'60 Leaders' is an initiative that brings together diverse views from global thought leaders on a series of topics – from innovation and artificial intelligence to social media and democracy. It is created and distributed on principles of open collaboration and knowledge sharing. Created by many, offered to all.
ABOUT 60 LEADERS
'60 Leaders on Artificial Intelligence' brings together unique insights on the topic of Artificial Intelligence - from the latest technical advances to ethical concerns and risks for humanity. The book is organized into 17 chapters - each addressing one question through multiple answers reflecting a variety of backgrounds and standpoints. Learn how AI is changing how businesses operate, how products are built, and how companies should adapt to the new reality. Understand the risks of AI and what should be done to protect individuals and humanity. View the leaders.
'60 Leaders on Innovation' is the book that brings together unique insights and ‘practical wisdom’ on innovation. The book is organized into 22 chapters, each presenting one question and multiple answers from 60 global leaders. Learn how innovative companies operate and how to adopt effective innovation strategies. Understand how innovation and experimentation methods blend with agile product development. Get insights from the experts on the role of the C-Suite for innovation. Discover ways that Innovation can help humanity solve big problems like climate change.
How would you explain AI to a 5-year-old?
Human intelligence can be defined as the general mental ability that allows us to perform crucial activities like reasoning, problem-solving, and learning. Unlike human intelligence, Artificial Intelligence is built to solve specific problems. With AI techniques, we can perform various cognitive tasks, such as facial recognition, predictions, or even more complex such as music composition, etc. Moreover, AI enables a machine to make its own decisions, for example, a self-driving car is making decisions in real-time, while driving without human intervention.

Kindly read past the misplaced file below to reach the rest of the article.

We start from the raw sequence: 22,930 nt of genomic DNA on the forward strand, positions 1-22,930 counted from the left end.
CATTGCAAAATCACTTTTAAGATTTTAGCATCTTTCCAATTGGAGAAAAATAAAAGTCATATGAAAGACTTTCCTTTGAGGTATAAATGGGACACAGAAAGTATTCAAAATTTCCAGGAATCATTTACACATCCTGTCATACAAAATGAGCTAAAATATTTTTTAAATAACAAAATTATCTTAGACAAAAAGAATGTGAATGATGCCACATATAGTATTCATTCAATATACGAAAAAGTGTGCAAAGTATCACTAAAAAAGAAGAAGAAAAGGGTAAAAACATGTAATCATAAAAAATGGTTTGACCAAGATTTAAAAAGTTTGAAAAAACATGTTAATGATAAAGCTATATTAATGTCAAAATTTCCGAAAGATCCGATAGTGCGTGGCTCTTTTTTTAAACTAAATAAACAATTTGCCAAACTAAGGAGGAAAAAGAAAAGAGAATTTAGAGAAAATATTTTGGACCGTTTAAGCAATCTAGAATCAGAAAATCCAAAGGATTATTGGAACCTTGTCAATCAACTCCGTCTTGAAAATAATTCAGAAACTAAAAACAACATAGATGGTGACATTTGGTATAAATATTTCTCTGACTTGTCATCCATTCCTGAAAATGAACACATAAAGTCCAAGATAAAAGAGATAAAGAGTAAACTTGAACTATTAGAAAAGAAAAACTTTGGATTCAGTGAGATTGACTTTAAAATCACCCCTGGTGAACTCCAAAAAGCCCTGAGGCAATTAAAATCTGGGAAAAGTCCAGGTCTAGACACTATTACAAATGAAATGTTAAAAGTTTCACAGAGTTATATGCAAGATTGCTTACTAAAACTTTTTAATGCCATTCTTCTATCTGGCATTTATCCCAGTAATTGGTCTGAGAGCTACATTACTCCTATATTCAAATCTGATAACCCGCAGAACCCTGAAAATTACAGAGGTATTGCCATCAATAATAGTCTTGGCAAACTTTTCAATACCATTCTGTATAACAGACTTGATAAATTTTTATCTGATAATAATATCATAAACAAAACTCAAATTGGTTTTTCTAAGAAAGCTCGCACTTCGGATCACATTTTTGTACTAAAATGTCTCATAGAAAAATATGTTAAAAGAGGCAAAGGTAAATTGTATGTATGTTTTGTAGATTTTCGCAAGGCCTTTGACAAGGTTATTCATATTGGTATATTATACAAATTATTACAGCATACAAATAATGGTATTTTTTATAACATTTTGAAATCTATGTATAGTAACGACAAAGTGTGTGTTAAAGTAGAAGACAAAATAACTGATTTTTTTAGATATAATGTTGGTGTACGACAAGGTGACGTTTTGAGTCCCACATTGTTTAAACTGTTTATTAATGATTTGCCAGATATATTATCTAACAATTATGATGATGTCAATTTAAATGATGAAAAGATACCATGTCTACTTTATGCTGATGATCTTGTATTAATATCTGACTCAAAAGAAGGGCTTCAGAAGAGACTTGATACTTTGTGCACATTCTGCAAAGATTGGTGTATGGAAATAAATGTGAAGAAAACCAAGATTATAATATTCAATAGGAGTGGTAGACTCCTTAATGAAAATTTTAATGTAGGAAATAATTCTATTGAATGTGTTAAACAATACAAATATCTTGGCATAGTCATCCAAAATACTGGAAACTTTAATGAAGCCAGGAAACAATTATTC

AI systems are trained on specific data to solve a particular problem. But, whenever there is a need to address another type of problem, we have to obtain new data, specific to the new problem to be solved and train a new AI model. This is known as Narrow AI, according to which we have to follow this approach and train a specific AI model for every single problem we want to solve.
In the future, we want to move to General AI – a technology that can deal with many different problems. When we reach this point, we will be feeding a single AI system with a variety of data. This single system will be able to learn how to deal with multiple different problems. To some extent, General AI will have similar capabilities to what we humans have. When we reach the point where technology exceeds the capabilities of human intelligence, we will be entering the state of Su-per AI – a class of systems able to build new forms of AI. Currently, we don't know when this will be feasible or even if we want this to happen in the future.
What we have today is Narrow AI. A characteristic technology is the Neural Networks - computer algorithms that imitate certain functions of the human brain. Neural networks are made up of interconnected layers of virtual neurons. The neurons are the core units responsible to pass on the information and perform calculations. The connections between the neurons have values associated with them, called weights. A bigger value means that the information that is carried by this connection is more important to the next layer. The values of neurons and the weights of the connections are learned from data through model training - the process during which the Neural Network learns from the input data via an optimization process based on backpropagation that attempts to find optimal values of the parameters that minimize the ‘loss function’. This is how Neural Networks learn from failure.
- Human intelligence and brain networks, Roberto Colom 1, Sherif Karama, Rex E Jung, Richard J Haier
- Chalfen, Mike, ‘The Challenges Of Building AI Apps’. TechCrunch. Retrieved 27 November 2021
- The Cambridge handbook of artificial intelligence. Frankish, Keith., Ramsey, William M., 1960-. Cambridge